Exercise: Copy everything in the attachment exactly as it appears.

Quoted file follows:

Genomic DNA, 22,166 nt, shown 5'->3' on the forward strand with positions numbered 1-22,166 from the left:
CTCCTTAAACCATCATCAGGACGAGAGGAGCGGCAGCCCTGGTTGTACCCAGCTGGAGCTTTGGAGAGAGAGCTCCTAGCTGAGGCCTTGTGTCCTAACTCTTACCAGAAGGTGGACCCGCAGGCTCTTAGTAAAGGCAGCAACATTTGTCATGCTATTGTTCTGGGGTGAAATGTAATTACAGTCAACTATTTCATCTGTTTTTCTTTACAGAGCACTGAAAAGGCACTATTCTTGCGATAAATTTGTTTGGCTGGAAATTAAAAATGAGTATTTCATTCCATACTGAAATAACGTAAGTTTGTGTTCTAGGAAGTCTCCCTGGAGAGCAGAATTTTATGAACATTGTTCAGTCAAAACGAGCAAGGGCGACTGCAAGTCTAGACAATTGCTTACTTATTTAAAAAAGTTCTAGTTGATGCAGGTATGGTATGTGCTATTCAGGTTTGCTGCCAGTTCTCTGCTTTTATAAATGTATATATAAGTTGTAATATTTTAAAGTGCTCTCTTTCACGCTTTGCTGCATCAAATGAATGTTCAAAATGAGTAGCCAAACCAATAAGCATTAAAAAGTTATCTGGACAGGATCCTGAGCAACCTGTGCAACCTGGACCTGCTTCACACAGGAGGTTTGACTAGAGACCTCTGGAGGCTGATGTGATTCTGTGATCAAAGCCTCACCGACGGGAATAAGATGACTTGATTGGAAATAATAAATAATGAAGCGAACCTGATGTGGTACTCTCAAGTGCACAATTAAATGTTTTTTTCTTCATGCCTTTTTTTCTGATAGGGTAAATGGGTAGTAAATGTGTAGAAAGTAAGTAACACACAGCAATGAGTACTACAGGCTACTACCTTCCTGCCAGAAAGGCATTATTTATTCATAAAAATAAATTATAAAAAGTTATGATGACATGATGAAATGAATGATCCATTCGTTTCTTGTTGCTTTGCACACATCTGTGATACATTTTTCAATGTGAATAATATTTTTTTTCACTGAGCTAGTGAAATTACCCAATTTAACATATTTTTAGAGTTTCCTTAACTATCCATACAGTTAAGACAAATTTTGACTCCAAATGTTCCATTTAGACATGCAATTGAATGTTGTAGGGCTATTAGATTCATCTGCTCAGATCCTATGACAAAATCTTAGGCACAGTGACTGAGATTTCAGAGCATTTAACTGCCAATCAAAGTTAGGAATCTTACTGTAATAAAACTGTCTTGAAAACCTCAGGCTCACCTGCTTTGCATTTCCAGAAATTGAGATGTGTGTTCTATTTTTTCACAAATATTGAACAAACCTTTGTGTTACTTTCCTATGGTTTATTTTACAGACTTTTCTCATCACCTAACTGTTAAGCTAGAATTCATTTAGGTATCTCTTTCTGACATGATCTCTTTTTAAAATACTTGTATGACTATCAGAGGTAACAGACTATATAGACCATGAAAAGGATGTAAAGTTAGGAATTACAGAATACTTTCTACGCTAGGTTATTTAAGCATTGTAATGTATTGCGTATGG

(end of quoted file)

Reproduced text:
Genomic DNA, 22,166 nt, shown 5'->3' on the forward strand with positions numbered 1-22,166 from the left:
CTCCTTAAACCATCATCAGGACGAGAGGAGCGGCAGCCCTGGTTGTACCCAGCTGGAGCTTTGGAGAGAGAGCTCCTAGCTGAGGCCTTGTGTCCTAACTCTTACCAGAAGGTGGACCCGCAGGCTCTTAGTAAAGGCAGCAACATTTGTCATGCTATTGTTCTGGGGTGAAATGTAATTACAGTCAACTATTTCATCTGTTTTTCTTTACAGAGCACTGAAAAGGCACTATTCTTGCGATAAATTTGTTTGGCTGGAAATTAAAAATGAGTATTTCATTCCATACTGAAATAACGTAAGTTTGTGTTCTAGGAAGTCTCCCTGGAGAGCAGAATTTTATGAACATTGTTCAGTCAAAACGAGCAAGGGCGACTGCAAGTCTAGACAATTGCTTACTTATTTAAAAAAGTTCTAGTTGATGCAGGTATGGTATGTGCTATTCAGGTTTGCTGCCAGTTCTCTGCTTTTATAAATGTATATATAAGTTGTAATATTTTAAAGTGCTCTCTTTCACGCTTTGCTGCATCAAATGAATGTTCAAAATGAGTAGCCAAACCAATAAGCATTAAAAAGTTATCTGGACAGGATCCTGAGCAACCTGTGCAACCTGGACCTGCTTCACACAGGAGGTTTGACTAGAGACCTCTGGAGGCTGATGTGATTCTGTGATCAAAGCCTCACCGACGGGAATAAGATGACTTGATTGGAAATAATAAATAATGAAGCGAACCTGATGTGGTACTCTCAAGTGCACAATTAAATGTTTTTTTCTTCATGCCTTTTTTTCTGATAGGGTAAATGGGTAGTAAATGTGTAGAAAGTAAGTAACACACAGCAATGAGTACTACAGGCTACTACCTTCCTGCCAGAAAGGCATTATTTATTCATAAAAATAAATTATAAAAAGTTATGATGACATGATGAAATGAATGATCCATTCGTTTCTTGTTGCTTTGCACACATCTGTGATACATTTTTCAATGTGAATAATATTTTTTTTCACTGAGCTAGTGAAATTACCCAATTTAACATATTTTTAGAGTTTCCTTAACTATCCATACAGTTAAGACAAATTTTGACTCCAAATGTTCCATTTAGACATGCAATTGAATGTTGTAGGGCTATTAGATTCATCTGCTCAGATCCTATGACAAAATCTTAGGCACAGTGACTGAGATTTCAGAGCATTTAACTGCCAATCAAAGTTAGGAATCTTACTGTAATAAAACTGTCTTGAAAACCTCAGGCTCACCTGCTTTGCATTTCCAGAAATTGAGATGTGTGTTCTATTTTTTCACAAATATTGAACAAACCTTTGTGTTACTTTCCTATGGTTTATTTTACAGACTTTTCTCATCACCTAACTGTTAAGCTAGAATTCATTTAGGTATCTCTTTCTGACATGATCTCTTTTTAAAATACTTGTATGACTATCAGAGGTAACAGACTATATAGACCATGAAAAGGATGTAAAGTTAGGAATTACAGAATACTTTCTACGCTAGGTTATTTAAGCATTGTAATGTATTGCGTATGG